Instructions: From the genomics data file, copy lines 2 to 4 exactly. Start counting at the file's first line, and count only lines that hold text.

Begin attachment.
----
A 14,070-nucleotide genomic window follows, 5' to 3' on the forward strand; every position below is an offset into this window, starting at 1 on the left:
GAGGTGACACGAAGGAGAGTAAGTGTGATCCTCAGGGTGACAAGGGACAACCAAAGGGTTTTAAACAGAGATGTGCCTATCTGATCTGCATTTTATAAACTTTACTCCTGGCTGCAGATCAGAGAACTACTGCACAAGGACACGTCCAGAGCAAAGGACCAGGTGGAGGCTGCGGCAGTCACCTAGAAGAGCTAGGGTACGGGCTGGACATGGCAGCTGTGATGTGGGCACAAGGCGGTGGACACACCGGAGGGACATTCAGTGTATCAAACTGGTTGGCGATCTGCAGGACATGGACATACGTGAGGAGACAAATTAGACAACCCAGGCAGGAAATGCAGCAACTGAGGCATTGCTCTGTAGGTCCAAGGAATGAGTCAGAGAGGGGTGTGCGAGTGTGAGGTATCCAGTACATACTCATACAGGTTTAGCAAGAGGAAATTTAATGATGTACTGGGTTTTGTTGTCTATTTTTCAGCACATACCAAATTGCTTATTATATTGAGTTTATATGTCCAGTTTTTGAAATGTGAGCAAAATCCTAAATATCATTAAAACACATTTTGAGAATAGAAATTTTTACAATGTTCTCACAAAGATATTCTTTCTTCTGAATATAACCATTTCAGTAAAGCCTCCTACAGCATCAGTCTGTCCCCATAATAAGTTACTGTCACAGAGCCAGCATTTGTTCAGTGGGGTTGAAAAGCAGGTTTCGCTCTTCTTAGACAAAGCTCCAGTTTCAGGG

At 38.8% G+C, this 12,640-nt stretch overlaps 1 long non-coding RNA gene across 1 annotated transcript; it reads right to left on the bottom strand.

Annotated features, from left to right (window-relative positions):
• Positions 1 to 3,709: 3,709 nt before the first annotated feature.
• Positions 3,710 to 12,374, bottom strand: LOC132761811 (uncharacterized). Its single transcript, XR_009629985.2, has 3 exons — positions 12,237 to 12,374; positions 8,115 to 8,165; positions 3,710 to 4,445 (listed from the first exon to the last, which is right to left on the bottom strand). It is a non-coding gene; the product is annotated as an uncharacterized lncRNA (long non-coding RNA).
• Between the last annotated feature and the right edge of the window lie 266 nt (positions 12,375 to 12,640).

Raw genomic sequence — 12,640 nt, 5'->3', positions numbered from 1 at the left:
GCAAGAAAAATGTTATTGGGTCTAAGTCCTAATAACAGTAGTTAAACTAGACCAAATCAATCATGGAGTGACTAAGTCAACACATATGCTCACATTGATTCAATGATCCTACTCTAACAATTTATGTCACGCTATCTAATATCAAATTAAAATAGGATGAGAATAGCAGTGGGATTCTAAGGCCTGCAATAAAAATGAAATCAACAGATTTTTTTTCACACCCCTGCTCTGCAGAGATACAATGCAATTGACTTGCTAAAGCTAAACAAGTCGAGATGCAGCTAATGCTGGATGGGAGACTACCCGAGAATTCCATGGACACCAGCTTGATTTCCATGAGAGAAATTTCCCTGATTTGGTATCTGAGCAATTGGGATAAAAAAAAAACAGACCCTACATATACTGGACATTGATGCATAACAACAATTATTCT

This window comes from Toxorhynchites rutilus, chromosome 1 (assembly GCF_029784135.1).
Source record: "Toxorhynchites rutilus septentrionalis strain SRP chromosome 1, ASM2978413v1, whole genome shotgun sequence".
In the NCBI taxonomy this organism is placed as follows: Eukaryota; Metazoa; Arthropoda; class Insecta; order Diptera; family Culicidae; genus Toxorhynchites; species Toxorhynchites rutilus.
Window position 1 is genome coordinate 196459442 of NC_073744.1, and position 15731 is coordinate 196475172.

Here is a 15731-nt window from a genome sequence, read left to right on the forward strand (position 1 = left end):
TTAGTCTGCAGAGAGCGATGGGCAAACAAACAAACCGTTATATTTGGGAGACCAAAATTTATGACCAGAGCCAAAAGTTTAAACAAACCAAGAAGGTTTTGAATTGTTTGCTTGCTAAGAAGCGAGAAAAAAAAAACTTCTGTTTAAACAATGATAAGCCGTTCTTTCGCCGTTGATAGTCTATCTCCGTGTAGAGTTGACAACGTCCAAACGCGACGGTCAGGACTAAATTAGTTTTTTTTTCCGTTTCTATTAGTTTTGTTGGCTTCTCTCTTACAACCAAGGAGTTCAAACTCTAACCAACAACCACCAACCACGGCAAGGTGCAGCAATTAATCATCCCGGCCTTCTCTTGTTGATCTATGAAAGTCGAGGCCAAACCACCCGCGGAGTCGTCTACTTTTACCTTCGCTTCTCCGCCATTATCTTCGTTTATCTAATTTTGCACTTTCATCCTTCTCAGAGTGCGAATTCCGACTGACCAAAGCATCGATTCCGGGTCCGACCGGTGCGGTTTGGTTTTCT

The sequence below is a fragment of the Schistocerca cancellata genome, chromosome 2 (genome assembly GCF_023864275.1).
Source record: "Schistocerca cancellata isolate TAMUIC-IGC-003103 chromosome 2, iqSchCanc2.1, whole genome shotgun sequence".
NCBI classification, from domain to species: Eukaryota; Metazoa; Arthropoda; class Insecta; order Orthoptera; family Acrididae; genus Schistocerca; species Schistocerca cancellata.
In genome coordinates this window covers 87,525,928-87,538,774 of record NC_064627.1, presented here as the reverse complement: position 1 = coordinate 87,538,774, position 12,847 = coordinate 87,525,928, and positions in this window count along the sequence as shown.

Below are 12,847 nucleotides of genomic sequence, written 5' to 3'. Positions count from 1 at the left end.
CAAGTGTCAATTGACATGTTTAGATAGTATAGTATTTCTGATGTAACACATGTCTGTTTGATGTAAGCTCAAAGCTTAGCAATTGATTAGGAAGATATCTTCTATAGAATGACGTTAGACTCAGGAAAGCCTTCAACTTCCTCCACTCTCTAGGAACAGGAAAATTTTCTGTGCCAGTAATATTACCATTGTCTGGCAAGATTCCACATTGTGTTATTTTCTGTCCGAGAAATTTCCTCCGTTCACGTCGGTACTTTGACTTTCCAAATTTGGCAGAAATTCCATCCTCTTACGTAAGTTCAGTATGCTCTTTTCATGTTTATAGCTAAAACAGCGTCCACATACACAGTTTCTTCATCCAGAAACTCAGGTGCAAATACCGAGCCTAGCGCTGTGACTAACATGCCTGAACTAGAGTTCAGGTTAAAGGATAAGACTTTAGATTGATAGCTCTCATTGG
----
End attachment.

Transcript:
GAGGTGACACGAAGGAGAGTAAGTGTGATCCTCAGGGTGACAAGGGACAACCAAAGGGTTTTAAACAGAGATGTGCCTATCTGATCTGCATTTTATAAACTTTACTCCTGGCTGCAGATCAGAGAACTACTGCACAAGGACACGTCCAGAGCAAAGGACCAGGTGGAGGCTGCGGCAGTCACCTAGAAGAGCTAGGGTACGGGCTGGACATGGCAGCTGTGATGTGGGCACAAGGCGGTGGACACACCGGAGGGACATTCAGTGTATCAAACTGGTTGGCGATCTGCAGGACATGGACATACGTGAGGAGACAAATTAGACAACCCAGGCAGGAAATGCAGCAACTGAGGCATTGCTCTGTAGGTCCAAGGAATGAGTCAGAGAGGGGTGTGCGAGTGTGAGGTATCCAGTACATACTCATACAGGTTTAGCAAGAGGAAATTTAATGATGTACTGGGTTTTGTTGTCTATTTTTCAGCACATACCAAATTGCTTATTATATTGAGTTTATATGTCCAGTTTTTGAAATGTGAGCAAAATCCTAAATATCATTAAAACACATTTTGAGAATAGAAATTTTTACAATGTTCTCACAAAGATATTCTTTCTTCTGAATATAACCATTTCAGTAAAGCCTCCTACAGCATCAGTCTGTCCCCATAATAAGTTACTGTCACAGAGCCAGCATTTGTTCAGTGGGGTTGAAAAGCAGGTTTCGCTCTTCTTAGACAAAGCTCCAGTTTCAGGG

At 38.8% G+C, this 12,640-nt stretch overlaps 1 long non-coding RNA gene across 1 annotated transcript; it reads right to left on the bottom strand.

Annotated features, from left to right (window-relative positions):